What’s the best free machine translation engine?

Google Translate is the first place I turn for free machine translation (MT), mostly because it supports the greatest number of language pairs. I use Microsoft Translator as well, but usually only when I want to compare engines. I haven’t used Babel Fish in years.

But which engine offers the highest quality translations? I’m assuming Google, but this is only based on anecdotal feedback and personal experience.

Years ago, IBM developed an algorithmic method of measuring MT quality known as the BLEU score. Google scored well here, but the BLEU score is not without its critics.

Translation, like writing itself, is as much an art as it is a science.

Which is why translators are best positioned to judge the quality of machine translation engines. And although even translators are going to disagree as well, if you get enough of them together, perhaps you can begin to draw statistically significant conclusions.

Enter Ethan Shen and his start-up venture Gabble On.

Ethan has set out to recruit a few thousand volunteer translators to compare the three free translation engines. He asked me to help get out the word. He promises that he will publish the results for all to see. He’s also offering a free Apple iPad to one lucky volunteer. I have no financial interest in the project. I’m just curious to see what engine comes out on top.

Here are the details from Ethan:

We are seeking functional to fluent speakers of any two languages to take 5 minutes to judge and submit their opinion in our dynamic comparison engine (until March 29, 2010). At the end of the 6 week voting period, we will be publishing our results publicly in hopes that our research can to contribute meaningfully to the body of knowledge in this field.

In gratitude for your participation, we are awarding one new Apple iPad to a lucky participant. The survey can be found at: www.gabble-on.com/SurveySelector.aspx.

Which engine do you think is best?

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Author: John Yunker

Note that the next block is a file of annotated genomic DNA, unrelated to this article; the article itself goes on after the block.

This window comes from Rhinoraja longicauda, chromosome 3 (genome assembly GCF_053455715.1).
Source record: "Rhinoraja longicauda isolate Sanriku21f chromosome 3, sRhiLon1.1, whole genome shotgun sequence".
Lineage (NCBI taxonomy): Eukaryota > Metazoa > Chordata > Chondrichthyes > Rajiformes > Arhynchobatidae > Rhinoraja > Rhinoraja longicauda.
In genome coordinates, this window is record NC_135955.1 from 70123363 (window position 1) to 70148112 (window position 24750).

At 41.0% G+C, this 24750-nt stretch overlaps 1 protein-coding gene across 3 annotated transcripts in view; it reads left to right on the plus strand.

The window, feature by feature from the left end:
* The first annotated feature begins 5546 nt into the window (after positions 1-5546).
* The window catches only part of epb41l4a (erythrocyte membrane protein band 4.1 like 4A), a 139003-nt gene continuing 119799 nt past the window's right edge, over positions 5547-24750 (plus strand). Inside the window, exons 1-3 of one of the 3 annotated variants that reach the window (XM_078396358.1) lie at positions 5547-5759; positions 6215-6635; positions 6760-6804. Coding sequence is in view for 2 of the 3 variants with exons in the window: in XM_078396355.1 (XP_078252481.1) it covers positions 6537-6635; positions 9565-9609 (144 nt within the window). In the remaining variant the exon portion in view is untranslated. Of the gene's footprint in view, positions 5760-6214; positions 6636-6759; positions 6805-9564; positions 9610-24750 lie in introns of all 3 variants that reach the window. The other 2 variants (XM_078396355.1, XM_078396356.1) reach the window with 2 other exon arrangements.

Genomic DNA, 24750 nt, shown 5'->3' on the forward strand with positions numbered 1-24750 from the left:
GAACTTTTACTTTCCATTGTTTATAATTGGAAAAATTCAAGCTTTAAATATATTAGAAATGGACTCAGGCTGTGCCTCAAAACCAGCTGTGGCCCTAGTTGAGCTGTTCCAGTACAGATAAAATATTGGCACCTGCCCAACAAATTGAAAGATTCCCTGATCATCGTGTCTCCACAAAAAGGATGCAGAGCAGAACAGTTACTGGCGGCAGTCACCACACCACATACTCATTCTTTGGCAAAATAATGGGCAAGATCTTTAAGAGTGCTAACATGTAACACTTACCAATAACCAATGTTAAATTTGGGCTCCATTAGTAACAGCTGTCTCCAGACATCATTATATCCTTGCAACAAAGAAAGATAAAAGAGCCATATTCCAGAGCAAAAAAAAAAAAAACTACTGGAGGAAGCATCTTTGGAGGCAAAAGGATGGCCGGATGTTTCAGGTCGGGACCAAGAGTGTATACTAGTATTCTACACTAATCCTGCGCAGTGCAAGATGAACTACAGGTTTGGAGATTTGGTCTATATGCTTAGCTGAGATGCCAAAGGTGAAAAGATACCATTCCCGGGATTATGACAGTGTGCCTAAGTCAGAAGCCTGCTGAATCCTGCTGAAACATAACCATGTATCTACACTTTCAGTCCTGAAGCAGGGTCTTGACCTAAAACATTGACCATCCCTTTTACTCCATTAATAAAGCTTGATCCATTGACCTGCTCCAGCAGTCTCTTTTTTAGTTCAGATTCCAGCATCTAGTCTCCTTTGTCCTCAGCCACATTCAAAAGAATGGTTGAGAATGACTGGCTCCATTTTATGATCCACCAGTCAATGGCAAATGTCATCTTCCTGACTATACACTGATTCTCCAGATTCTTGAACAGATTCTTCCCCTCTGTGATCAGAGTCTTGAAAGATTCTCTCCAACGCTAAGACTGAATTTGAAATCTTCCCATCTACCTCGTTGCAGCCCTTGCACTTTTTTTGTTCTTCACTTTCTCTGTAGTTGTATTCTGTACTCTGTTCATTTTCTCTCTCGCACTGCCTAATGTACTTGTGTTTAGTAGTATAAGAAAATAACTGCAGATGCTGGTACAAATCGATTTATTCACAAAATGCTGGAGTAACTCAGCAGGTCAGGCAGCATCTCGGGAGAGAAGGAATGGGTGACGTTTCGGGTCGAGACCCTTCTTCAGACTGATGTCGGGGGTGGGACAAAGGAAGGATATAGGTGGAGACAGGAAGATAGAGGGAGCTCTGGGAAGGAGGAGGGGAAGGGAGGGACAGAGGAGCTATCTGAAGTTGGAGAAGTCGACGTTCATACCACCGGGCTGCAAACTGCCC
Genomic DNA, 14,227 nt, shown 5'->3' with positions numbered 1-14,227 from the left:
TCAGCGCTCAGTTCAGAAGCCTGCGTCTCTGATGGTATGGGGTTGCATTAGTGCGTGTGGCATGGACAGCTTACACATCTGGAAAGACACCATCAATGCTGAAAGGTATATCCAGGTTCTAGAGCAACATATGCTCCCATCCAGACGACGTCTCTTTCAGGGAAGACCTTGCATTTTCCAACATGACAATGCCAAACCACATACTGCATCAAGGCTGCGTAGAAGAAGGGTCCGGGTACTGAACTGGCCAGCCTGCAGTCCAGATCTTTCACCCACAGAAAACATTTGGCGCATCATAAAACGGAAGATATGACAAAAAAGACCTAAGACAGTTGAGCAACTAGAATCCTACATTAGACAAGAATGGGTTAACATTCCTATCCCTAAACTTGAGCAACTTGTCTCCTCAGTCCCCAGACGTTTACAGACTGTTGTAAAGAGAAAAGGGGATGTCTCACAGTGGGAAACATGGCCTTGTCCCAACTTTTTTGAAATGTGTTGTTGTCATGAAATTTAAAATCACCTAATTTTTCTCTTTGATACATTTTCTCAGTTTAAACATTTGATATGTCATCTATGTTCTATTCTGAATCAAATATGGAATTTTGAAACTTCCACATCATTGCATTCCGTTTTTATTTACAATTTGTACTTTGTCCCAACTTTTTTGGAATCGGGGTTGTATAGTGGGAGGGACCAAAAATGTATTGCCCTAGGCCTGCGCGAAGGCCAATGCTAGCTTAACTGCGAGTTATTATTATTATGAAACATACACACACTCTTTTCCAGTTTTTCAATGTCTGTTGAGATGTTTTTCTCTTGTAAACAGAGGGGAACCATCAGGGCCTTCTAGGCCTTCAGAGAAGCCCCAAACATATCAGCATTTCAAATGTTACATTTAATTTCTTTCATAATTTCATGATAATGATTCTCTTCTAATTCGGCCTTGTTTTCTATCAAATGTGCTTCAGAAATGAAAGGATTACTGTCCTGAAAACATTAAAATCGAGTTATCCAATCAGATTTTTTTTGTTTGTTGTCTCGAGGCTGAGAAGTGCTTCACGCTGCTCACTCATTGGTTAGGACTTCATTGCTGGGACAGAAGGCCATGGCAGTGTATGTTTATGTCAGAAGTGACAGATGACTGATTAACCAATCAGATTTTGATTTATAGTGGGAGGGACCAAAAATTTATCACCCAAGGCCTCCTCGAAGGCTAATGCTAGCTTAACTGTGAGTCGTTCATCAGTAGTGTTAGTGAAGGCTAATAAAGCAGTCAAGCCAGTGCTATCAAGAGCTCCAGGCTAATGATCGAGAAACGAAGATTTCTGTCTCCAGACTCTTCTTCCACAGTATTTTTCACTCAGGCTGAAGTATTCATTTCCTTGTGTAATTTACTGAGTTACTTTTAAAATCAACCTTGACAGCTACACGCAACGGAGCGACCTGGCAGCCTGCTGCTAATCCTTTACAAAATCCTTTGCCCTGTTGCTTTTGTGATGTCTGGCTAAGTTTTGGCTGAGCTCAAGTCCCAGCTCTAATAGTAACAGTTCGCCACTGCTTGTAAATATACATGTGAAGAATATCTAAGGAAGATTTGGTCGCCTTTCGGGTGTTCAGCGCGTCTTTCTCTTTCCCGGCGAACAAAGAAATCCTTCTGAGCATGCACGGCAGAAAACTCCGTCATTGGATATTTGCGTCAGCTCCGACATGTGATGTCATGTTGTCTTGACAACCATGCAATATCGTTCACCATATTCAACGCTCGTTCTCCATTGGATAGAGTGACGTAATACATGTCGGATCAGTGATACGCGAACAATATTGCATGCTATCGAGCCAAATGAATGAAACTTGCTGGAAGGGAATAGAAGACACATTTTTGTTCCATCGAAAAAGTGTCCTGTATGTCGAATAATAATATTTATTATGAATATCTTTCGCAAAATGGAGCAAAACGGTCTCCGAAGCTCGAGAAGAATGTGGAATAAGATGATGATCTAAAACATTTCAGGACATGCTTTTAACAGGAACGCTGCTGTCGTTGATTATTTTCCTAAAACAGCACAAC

John co-founded Byte Level Research in 2000 and is author of The Web Globalization Report Card. He also co-founder of Ashland Creek Press.

3 thoughts on “What’s the best free machine translation engine?”

  1. @John: Which is why translators are best positioned to judge the quality of machine translation engines.
    @John: But which engine offers the highest quality translations? I’m assuming Google, but this is only based on anecdotal feedback and personal experience.

    For an evaluation of the quality of machine translation from Google, see http://www.international-english.co.uk/mt-evaluation.html. English to Spanish and English to Norwegian give satisfactory translations. English to Welsh is very low quality.

    @John: And although even translators are going to disagree as well, if you get enough of them together, perhaps you can begin to draw statistically significant conclusions.

    Yes, we had the problem that the translators disagreed with their evaluations of some sentences. For example, if an English term is in the translation, some translators gave a low rating to the sentence and other translators did not necessarily give a low rating. We did not want to give the translators too many guidelines for their evaluation, because we wanted the translators to use their judgement. However, we needed to give some guidelines.

  2. Google translate would have to be my pick because of all the language choices it has, how easy it is to find the right language translations ( ex: from:Spanish to:English or from: Latin to: German). Google translate is also obviously the most commonly used, most commonly known, and most commonly associated as “The” translating engine.
    One thing that can not be used as a reason to pick one translating engine over another, is the fact that no matter what language you are translating to, you will not always get the translation you wanted. Because all of the worlds cultures and languages are soo different, you can almost never find the exact translation, for example in English I would say “I am twenty three years old, but in spanish I would say “Tengo ventitres anos.” which translated into english means I ve twenty three years.
    And though I believe that Google translate is better than Microsoft translator and babel fish, Google still needs to vastly improve their translating site soon, because as our world becomes more and more globalized, the more and more we will need a good reliable translator.

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